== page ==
Ten Aspects of Multi-culturalism

Some Ideas for the Inter-cultural Festival, University of Pisa

Under the direction of Prof. Serena Gianfaldoni.

  1. We actually see only what we know: our senses are channeled according to our beliefs, geopolitical and cultural context, social and economic habits…
  2. So as to perceive Reality, we have to gradually cultivate and exercise the spirit of continuously becoming.
  3. To learn the Spirit of Becoming, we need to give up our automatic tendency to define, categorize, look for an illusory gestalt or a false idea of wholeness.
  4. We should attempt to comprehend sense and apply the laws of natural phenomena.
  5. The two basic laws are  the state of being inter-connected and reverberation (the butterfly wing clap effect) of everything and everyone within space and time ad infinitum.
  6. The laws of natural phenomena are mostly based on two seemingly contrary aspects: Participation in the universal flux which constitutes the common ground; and acknowledgement of the distinctiveness, particularity, non-repetitive and one time characteristics of each living phenomenon.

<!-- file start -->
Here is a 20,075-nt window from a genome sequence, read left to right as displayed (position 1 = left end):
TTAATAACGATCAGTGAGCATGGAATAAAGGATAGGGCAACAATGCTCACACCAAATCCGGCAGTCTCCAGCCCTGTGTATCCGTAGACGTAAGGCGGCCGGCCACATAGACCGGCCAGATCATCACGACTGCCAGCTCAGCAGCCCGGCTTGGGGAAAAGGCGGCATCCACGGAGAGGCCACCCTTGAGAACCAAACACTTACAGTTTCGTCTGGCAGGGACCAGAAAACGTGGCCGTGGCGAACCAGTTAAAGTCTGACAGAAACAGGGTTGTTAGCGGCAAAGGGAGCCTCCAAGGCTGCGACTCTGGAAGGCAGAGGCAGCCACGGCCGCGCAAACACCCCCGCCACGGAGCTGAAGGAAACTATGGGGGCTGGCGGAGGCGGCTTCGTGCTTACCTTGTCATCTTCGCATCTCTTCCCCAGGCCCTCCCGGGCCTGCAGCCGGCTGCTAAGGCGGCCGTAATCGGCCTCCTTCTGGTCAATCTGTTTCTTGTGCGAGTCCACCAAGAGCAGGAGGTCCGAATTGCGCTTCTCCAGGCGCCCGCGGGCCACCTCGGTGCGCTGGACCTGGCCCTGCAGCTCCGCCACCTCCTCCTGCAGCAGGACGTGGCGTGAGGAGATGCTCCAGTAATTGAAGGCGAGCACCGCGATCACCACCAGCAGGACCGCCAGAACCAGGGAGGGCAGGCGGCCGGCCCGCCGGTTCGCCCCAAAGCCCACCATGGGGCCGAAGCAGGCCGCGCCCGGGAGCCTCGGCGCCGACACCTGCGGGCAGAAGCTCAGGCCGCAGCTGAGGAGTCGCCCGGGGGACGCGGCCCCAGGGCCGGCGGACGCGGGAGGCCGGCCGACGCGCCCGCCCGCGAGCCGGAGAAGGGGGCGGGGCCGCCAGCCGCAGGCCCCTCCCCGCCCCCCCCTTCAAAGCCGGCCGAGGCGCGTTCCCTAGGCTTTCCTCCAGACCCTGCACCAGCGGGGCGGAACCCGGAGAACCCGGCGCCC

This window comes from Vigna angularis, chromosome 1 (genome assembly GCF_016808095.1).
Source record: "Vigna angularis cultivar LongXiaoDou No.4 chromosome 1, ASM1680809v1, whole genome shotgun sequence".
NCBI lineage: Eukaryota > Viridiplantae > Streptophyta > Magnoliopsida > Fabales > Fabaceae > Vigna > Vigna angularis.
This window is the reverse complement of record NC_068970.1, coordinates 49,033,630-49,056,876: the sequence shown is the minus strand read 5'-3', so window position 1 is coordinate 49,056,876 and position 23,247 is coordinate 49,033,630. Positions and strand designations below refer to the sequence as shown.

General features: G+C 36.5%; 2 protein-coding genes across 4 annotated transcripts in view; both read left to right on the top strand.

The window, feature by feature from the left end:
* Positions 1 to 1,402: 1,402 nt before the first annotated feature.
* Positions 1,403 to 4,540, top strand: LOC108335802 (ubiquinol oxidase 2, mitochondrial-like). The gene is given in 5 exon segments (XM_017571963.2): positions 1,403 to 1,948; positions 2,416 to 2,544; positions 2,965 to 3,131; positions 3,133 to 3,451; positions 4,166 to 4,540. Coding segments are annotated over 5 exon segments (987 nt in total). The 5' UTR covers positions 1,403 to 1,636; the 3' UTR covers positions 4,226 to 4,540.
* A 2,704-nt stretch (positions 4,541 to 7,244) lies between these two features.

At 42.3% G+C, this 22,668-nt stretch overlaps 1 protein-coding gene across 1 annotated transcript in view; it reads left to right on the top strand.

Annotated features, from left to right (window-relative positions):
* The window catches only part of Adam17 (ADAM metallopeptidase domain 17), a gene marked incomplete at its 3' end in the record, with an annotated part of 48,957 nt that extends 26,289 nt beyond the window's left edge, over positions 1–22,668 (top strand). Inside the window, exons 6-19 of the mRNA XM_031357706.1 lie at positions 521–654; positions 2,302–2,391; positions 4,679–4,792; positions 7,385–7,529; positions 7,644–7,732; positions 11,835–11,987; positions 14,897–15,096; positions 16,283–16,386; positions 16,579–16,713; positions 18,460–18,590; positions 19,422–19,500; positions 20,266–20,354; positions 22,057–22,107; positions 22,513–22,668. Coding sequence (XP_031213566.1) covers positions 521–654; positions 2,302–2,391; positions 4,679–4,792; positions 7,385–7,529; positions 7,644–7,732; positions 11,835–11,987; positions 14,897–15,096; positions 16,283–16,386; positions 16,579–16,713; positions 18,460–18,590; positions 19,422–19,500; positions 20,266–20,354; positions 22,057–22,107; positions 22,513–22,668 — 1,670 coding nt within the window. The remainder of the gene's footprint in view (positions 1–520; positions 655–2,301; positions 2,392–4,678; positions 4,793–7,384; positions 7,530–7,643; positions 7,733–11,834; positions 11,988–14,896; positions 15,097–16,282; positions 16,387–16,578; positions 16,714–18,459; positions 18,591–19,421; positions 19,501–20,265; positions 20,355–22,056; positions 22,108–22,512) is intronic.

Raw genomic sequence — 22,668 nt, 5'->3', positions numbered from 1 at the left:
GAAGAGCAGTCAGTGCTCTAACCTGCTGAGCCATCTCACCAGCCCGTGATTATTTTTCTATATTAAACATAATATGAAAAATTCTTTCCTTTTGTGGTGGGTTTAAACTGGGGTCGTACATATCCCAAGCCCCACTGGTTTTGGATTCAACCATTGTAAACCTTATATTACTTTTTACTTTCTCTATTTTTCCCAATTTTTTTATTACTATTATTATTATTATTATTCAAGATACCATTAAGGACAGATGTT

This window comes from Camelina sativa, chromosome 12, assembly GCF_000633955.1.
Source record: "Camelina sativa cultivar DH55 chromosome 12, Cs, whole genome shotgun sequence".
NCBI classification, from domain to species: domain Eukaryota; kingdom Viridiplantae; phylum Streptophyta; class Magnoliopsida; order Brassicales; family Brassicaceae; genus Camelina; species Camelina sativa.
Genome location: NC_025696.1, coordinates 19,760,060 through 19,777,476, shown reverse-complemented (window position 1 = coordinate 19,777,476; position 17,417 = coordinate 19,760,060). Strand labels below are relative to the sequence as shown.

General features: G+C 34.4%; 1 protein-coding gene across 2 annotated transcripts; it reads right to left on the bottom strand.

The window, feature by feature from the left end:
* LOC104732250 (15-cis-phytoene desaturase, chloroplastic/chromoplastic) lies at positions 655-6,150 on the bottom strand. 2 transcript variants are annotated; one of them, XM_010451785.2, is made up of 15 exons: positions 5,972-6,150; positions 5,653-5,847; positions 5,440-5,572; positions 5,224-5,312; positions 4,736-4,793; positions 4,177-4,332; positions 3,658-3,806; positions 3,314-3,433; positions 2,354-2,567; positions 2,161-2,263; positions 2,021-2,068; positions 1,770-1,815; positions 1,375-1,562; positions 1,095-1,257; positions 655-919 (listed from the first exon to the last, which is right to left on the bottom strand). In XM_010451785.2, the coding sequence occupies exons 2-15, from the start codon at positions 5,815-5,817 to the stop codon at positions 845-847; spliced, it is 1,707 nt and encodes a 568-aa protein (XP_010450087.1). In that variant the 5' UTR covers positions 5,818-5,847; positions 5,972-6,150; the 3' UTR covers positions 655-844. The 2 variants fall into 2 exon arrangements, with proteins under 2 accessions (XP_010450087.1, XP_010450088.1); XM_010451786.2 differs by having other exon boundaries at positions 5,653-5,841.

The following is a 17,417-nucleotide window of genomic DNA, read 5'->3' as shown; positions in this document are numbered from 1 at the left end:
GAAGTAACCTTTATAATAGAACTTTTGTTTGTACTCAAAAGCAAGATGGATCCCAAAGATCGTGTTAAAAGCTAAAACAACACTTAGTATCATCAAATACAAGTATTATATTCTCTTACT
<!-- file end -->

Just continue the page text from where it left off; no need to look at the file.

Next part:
7. Cultivation of both participation (sharing) on one part and acknowledgement of distinctiveness on the other part require a refined attitude.
  8. The refined attitude may be compared to an alchemic transformation: We have to gradually abolish instinctive judgmental reactions, hierarchic fixations, and personal static preferences.
  9. The alchemic process is gradually enhanced by eradicating absolute truths in all disciplines. Instead, we may suggest following the life-force of adventure, playfulness, and revelations.
  10. The Life Force (Manna) of adventure, playfulness and revelations may grow where there is no ego-centrism, self-importance or unnecessary vanity.

Dorit Kedar,

May, 2015.

Excerpt from 2013 festival




About Dr. Dorit Kedar

Forced to continuously change nations, cultures and schooling - I had to develop a wider sense of communication, a way of thinking-feeling-behaving which stresses the common denominators. The need to adapt new landscapes and land-souls has taught instinctive means to overcome separatism, prejudices, dogmatic beliefs and suspicions. While looking for the common gathering denominators, I have also increased the ability of perception and individuation. Being constantly in estranged places has triggered psychological processes to turn the unfamiliar into familiar. As an art critic in the Israeli press, a curator, a writer - have always dealt with the otherness, the different and the infinite variety of the Existent. My Book of Peace is the result.
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